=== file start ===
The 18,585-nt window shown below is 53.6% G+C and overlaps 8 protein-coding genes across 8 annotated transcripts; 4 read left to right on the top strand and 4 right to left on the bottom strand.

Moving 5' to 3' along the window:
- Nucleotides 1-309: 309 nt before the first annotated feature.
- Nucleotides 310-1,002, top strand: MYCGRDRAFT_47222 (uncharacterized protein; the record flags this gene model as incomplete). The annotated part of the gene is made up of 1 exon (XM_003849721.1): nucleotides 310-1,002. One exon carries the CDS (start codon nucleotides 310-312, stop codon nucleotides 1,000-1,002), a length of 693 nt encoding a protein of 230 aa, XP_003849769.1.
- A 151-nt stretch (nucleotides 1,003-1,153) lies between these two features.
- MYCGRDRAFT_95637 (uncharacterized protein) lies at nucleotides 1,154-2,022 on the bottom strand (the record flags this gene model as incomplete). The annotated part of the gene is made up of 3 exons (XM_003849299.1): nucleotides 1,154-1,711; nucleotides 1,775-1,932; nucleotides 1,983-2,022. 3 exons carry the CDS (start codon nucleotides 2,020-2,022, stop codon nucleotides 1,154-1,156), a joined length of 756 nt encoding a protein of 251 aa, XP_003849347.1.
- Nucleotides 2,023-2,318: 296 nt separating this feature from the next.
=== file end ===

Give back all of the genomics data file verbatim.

The 18,585-nt window shown below is 53.6% G+C and overlaps 8 protein-coding genes across 8 annotated transcripts; 4 read left to right on the top strand and 4 right to left on the bottom strand.

Moving 5' to 3' along the window:
- Nucleotides 1-309: 309 nt before the first annotated feature.
- Nucleotides 310-1,002, top strand: MYCGRDRAFT_47222 (uncharacterized protein; the record flags this gene model as incomplete). The annotated part of the gene is made up of 1 exon (XM_003849721.1): nucleotides 310-1,002. One exon carries the CDS (start codon nucleotides 310-312, stop codon nucleotides 1,000-1,002), a length of 693 nt encoding a protein of 230 aa, XP_003849769.1.
- A 151-nt stretch (nucleotides 1,003-1,153) lies between these two features.
- MYCGRDRAFT_95637 (uncharacterized protein) lies at nucleotides 1,154-2,022 on the bottom strand (the record flags this gene model as incomplete). The annotated part of the gene is made up of 3 exons (XM_003849299.1): nucleotides 1,154-1,711; nucleotides 1,775-1,932; nucleotides 1,983-2,022. 3 exons carry the CDS (start codon nucleotides 2,020-2,022, stop codon nucleotides 1,154-1,156), a joined length of 756 nt encoding a protein of 251 aa, XP_003849347.1.
- Nucleotides 2,023-2,318: 296 nt separating this feature from the next.